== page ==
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Agile Works in the Public Sector, Too

Agile Works in the Public Sector, Too

In the public sector, you’ll have to accept less predictability in order to make room for experimentation.

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Agile Works in the Public Sector, Too
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Q: How do we align Agile successfully with the more traditional process management expectations within the public sector?

Author Darrell Rigby responds: Bureaucrats do love predictability, don’t they? We call their approach the “predict, command and control” model. But predictions of innovation are seriously wrong two-thirds of the time. If people stick to bad plans based on poor predictions, their outcomes will be disappointing, which is the main reason why 70% to 90% of innovations fail. Teams do what they planned to do, but they planned and did the wrong things.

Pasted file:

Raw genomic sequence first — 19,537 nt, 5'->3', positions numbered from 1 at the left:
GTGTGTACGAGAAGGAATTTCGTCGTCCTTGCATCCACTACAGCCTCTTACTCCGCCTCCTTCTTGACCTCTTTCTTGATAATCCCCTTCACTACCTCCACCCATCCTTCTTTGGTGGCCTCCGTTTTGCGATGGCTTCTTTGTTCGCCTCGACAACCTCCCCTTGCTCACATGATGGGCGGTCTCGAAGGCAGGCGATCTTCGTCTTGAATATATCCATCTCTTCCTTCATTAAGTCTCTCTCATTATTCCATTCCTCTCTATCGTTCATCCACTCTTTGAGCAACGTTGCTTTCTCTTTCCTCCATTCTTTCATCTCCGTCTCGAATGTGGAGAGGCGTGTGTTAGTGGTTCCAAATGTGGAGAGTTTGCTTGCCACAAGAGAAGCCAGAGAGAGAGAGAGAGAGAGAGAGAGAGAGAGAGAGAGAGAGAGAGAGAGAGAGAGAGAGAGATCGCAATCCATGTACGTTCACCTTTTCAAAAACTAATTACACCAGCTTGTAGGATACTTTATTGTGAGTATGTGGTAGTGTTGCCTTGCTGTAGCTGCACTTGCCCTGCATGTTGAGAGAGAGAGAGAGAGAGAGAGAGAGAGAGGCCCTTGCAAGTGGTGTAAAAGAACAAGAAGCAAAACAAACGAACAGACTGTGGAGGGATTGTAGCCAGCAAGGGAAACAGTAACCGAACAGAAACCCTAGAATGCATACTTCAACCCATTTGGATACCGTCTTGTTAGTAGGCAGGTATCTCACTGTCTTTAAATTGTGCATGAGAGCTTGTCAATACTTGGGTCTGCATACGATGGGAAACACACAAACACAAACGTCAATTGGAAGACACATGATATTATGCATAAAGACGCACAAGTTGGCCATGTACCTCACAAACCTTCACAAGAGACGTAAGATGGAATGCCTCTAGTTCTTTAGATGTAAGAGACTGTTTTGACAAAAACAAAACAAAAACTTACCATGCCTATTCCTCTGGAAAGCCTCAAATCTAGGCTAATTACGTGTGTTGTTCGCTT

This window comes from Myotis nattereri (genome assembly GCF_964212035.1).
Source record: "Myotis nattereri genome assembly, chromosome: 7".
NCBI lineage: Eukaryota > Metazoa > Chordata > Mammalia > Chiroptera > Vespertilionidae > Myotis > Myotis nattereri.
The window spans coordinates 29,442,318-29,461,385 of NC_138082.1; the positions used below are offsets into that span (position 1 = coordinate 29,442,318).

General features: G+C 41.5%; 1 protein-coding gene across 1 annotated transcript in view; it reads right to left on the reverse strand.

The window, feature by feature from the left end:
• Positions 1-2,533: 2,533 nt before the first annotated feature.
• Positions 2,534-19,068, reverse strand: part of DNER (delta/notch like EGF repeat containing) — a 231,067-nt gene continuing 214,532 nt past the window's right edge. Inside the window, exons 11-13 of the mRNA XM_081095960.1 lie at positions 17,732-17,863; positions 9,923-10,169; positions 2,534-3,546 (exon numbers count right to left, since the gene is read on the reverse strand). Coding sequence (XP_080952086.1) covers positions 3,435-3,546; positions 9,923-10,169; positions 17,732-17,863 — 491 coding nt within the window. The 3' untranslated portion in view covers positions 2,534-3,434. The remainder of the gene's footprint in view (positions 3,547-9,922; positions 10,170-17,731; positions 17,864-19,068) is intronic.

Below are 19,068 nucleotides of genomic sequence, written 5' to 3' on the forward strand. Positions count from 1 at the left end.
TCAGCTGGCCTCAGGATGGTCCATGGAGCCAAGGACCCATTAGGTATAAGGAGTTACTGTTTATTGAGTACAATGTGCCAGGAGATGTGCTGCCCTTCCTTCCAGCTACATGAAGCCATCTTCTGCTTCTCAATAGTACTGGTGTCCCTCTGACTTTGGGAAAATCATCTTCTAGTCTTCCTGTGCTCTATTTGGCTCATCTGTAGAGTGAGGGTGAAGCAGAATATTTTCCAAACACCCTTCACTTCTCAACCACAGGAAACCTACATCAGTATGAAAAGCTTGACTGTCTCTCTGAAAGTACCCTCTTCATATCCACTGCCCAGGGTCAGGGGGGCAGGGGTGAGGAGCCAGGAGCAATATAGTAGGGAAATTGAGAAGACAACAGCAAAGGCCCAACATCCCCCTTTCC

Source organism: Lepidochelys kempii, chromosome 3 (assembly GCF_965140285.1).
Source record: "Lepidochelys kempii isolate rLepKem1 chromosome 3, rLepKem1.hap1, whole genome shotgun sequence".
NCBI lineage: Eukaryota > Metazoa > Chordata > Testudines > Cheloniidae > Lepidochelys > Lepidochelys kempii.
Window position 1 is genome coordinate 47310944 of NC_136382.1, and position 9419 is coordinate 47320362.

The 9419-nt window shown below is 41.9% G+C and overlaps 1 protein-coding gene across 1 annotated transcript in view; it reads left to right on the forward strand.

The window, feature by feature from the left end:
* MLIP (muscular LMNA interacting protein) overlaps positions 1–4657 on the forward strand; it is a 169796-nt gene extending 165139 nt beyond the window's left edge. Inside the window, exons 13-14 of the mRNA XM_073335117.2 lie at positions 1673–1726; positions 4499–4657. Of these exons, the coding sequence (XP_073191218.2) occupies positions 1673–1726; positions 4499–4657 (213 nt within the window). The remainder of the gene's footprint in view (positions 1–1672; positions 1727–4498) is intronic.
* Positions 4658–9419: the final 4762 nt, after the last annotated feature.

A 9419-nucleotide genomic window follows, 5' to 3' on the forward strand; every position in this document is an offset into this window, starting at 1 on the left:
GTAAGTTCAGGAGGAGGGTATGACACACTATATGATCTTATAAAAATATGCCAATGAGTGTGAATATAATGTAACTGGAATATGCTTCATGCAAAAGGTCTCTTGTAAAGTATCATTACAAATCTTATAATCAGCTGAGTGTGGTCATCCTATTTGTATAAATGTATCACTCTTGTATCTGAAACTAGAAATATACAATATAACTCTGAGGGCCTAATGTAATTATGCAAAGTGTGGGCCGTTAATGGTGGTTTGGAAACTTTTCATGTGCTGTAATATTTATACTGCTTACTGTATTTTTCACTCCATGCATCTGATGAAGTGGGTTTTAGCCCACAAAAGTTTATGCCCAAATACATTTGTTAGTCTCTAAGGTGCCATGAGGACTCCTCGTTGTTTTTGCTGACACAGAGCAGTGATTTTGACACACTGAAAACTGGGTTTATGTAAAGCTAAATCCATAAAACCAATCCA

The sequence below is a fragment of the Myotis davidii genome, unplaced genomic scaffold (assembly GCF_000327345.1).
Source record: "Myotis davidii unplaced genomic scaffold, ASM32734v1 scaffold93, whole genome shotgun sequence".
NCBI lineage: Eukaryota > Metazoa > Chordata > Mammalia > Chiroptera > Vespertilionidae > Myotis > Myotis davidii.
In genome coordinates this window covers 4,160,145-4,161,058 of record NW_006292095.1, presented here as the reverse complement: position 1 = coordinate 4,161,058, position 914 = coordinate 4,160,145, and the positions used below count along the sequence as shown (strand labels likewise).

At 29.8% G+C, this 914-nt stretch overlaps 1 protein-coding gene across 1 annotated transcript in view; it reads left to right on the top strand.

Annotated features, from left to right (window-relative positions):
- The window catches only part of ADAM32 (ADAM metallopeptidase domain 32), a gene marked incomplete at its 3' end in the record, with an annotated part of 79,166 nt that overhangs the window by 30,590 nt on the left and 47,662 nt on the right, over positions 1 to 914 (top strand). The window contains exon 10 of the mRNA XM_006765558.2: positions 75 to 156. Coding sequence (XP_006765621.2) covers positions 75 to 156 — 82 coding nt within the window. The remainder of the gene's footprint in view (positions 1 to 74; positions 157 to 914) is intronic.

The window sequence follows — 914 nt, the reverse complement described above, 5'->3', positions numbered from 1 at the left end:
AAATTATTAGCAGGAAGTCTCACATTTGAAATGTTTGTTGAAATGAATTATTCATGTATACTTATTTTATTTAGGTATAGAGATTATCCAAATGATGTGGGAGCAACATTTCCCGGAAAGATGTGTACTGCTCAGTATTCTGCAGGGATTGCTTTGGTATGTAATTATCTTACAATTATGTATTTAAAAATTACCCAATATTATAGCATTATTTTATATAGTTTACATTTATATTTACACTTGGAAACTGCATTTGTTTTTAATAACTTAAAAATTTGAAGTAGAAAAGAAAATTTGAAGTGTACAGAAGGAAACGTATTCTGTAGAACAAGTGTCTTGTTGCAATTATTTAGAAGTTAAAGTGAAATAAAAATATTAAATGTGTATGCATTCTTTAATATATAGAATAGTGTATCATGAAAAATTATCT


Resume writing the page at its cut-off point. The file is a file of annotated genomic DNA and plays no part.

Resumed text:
It’s key to stop measuring success in terms of conformance to plans or budgets and to start measuring it in terms of customer, employee, financial and community results. Describe an expected path, estimate the uncertainty and a reasonable range of outcomes, clarify the hypotheses behind the predictions, track the validity of those hypotheses, change those that are wrong, and then adapt the plans in light of the most accurate information. The trick is to convince bureaucrats to let you experiment, then make your experiments very transparent and broadcast the impressive results relative to market benchmarks. That’s how they will come to understand the benefits.

For more, please read two recent articles in Harvard Business Review: “An Agile Approach to Budgeting for Uncertain Times” and “Start Stopping Faster.”

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